As vices go, library fines are generally on the low end of the spectrum. A nickel, a dime, maybe a quarter a day. How bad could it get? Well…
Mt. Lebanon expat Ken Hohman, an advertising copywriter living in Richmond, Virginia, has always been a huge Kurt Vonnegut fan. After hearing Vonnegut’s lecture at the Carnegie Music Hall in February, 1989, Hohman joined the line of autograph seekers for some face time with the acclaimed author. Trouble was, the only Vonnegut book he had on him was a copy of Galapagos that he checked out of the Mt. Lebanon Public Library. His to borrow for three weeks, with an option to renew. Once he got Vonnegut’s ink, he wasn’t able to part with the volume. Its hold on him was strengthening.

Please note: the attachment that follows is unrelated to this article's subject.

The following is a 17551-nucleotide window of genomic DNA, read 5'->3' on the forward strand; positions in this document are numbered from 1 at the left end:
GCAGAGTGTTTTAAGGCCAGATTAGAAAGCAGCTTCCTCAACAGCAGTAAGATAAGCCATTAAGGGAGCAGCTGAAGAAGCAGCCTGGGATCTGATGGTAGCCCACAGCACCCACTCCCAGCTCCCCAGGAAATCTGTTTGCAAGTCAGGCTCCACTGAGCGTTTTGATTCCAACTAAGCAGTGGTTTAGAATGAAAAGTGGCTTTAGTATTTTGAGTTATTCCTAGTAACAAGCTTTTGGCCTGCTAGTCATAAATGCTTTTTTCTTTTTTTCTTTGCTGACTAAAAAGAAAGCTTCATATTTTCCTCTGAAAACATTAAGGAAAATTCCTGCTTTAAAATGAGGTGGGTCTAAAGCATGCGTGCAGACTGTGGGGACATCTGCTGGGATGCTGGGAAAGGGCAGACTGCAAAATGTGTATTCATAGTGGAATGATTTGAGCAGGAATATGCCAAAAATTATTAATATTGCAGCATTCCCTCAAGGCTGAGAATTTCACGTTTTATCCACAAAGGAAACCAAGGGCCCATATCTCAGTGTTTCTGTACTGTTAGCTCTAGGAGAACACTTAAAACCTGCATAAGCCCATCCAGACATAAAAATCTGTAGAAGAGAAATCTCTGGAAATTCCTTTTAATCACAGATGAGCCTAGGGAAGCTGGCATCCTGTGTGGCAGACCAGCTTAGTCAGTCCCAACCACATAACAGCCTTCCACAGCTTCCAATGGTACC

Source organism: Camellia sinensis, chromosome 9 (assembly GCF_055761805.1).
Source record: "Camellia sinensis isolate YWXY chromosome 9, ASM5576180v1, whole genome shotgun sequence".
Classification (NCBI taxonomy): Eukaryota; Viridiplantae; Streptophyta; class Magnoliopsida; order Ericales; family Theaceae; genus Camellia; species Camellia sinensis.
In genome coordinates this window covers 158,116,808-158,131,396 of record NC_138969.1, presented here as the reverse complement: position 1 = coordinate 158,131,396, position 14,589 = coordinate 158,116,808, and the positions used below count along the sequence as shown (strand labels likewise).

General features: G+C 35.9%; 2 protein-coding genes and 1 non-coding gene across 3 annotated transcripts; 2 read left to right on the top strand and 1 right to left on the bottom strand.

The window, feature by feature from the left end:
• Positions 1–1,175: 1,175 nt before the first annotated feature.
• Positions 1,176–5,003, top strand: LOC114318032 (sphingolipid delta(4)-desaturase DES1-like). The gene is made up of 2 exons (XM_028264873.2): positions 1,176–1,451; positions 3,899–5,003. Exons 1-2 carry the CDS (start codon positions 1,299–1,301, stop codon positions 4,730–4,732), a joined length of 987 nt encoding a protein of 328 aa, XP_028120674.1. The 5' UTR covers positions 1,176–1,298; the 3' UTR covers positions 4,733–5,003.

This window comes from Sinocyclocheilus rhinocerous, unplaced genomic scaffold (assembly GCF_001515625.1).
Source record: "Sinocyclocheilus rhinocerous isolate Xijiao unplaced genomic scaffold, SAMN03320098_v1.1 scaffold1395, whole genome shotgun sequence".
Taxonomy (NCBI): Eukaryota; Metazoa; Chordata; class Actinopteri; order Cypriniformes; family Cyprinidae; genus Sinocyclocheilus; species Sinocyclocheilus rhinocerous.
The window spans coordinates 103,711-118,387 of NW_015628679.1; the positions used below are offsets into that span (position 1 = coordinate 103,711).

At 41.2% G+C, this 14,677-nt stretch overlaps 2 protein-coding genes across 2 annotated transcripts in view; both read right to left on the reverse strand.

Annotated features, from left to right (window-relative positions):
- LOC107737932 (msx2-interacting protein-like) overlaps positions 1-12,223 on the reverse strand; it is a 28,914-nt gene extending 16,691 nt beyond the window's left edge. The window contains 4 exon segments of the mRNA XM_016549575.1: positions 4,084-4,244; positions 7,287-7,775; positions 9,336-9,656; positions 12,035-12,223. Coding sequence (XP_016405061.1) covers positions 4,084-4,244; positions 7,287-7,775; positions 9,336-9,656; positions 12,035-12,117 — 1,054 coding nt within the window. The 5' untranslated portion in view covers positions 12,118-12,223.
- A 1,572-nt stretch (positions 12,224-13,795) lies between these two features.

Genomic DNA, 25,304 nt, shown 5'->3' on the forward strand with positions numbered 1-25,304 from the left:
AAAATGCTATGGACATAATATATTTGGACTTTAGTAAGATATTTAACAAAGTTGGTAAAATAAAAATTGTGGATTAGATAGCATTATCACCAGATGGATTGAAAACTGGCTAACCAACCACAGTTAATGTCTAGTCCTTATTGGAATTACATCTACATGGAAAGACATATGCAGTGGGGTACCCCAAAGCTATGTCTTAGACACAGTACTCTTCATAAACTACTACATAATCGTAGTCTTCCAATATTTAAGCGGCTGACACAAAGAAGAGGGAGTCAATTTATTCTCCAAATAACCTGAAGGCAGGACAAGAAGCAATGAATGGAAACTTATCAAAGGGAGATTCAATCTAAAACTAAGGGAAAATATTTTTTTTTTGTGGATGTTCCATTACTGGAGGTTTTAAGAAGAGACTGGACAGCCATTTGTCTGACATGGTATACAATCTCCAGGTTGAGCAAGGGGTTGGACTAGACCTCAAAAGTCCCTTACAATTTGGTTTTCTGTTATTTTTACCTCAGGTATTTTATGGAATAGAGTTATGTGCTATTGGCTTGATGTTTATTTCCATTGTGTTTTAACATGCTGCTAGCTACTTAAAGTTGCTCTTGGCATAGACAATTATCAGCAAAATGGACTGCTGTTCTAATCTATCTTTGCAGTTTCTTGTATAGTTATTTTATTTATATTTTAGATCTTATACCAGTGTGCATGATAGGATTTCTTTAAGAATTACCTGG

Last year, Hohman published a memoir, Paperboy Days, about delivering the Post-Gazette while growing up here in the ‘70s and early ‘80s. Earlier this year, Hohman returned to the library to give an author talk, and capped it off with an official return of the book that had been in his possession for three weeks, plus another four presidential administrations. A quarter a day; 10,220 quarters. No wonder he left the state.
In the end, in the spirit of conciliation, the library took the book back without issuing a fine. Library volunteer David McKibben, who runs the library’s Book Cellar used book store, expects a signed copy of Galapagos will fetch a pretty decent price, maybe in the $75 to $150 range. Or more, now that it has a cool back story.